Countries around the world are grappling with the many harmful effects of the COVID-19 pandemic, including health and socio-economic impacts. Young people are particularly vulnerable to the disruptions the pandemic has caused, and many are now at risk of being left behind in education, economic opportunities, and health and wellbeing during a crucial stage of their life development. Many of the hardships faced during the COVID-19 crisis are also known risk factors associated with crime, violence and drug use, and may expose youth to increased victimization and involvement with crime during and after the pandemic.
To contribute to the global effort required to continue supporting and engaging youth during the COVID-19 era, UNODC, in the context of the Youth Crime Prevention component under the Global Programme for the Implementation of the Doha Declaration, is organizing a series of online workshops on youth crime and violence prevention during and after the pandemic in different parts of the world.
Tackling crime in and through sport, protecting the credibility of sport and enhancing the strategic partnership between the United Nations Office on Drugs and Crime (UNODC) and the International Olympic Committee (IOC) were the key issues discussed by the Executive Director of UNODC, Ghada Waly, and the President of the IOC, Thomas Bach, who met virtually on Tuesday, 21 July 2020.
Ms. Waly said that "to build back better post-COVID, we need sport to achieve more inclusive, just and safe societies". She underlined that sport is key in promoting gender equality and female empowerment, as well as the inclusion of vulnerable populations.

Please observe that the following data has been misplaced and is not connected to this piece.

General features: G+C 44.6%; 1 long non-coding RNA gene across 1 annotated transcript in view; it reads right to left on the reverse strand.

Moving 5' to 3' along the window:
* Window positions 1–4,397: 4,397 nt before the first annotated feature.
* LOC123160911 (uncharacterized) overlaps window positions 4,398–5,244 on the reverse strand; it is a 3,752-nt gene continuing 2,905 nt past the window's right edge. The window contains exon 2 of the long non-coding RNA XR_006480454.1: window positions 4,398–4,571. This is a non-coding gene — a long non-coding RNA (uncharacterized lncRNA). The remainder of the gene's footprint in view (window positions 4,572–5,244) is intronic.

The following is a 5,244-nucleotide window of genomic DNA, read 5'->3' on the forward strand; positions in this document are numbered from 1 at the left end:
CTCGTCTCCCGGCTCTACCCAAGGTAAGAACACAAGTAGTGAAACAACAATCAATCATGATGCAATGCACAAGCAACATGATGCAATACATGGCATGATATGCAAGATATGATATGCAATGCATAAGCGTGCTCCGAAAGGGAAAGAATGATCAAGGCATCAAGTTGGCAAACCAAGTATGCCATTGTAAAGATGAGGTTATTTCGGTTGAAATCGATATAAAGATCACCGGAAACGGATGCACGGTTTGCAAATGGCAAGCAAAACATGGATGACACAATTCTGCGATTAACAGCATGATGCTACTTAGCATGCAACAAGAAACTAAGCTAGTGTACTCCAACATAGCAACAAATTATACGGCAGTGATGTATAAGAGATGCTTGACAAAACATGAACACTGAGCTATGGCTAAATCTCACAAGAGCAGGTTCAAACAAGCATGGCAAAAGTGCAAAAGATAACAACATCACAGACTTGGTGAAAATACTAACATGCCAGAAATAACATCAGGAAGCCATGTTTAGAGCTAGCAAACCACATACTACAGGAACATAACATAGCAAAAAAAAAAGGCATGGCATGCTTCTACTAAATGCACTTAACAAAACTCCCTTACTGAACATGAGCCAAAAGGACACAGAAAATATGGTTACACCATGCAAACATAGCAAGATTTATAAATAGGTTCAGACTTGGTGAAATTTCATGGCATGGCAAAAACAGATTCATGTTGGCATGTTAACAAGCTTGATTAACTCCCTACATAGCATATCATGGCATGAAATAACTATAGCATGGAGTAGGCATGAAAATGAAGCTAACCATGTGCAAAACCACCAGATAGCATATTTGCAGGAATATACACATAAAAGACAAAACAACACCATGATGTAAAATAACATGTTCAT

As the main United Nations platform on sustainable development, the High-Level Political Forum (HLPF) is an annual gathering of Member States designed to follow-up and review the 2030 Agenda for Sustainable Development. As in previous years, HLPF 2020 offers a platform to debate issues impacting the Sustainable Development Goals (SDGs), including successes and challenges; however, unlike former gatherings, this year has seen a largely virtual format, in response to COVID-19.
Countries around the world are grappling with a surge in radicalization and violent extremism, which disproportionally affects young people. This trend is associated in part with the political and socioeconomic disaffection of young men, and increasingly young women, who join terrorist groups such as Boko Haram, Al-Shabaab and Islamic State in Iraq and the Levant; and with the far right, neo-fascist and white separatist movements gaining traction across western societies, including Europe and North America. In looking at ways to address this, there has been growing understanding that security-based responses to violent extremism must be accompanied by a focus on more preventative efforts.
This Technical Guide provides comprehensive guidance on how sport and sport-based programmes can be used in the context of Preventing Violent Extremism (PVE) to address related risk and protective factors. The event will highlight the important role that sport can play in preventing violent extremism and will serve to share experiences from states and civil society organizations on the effective integration of sport in national policy frameworks and the implementation of sport-based programmes.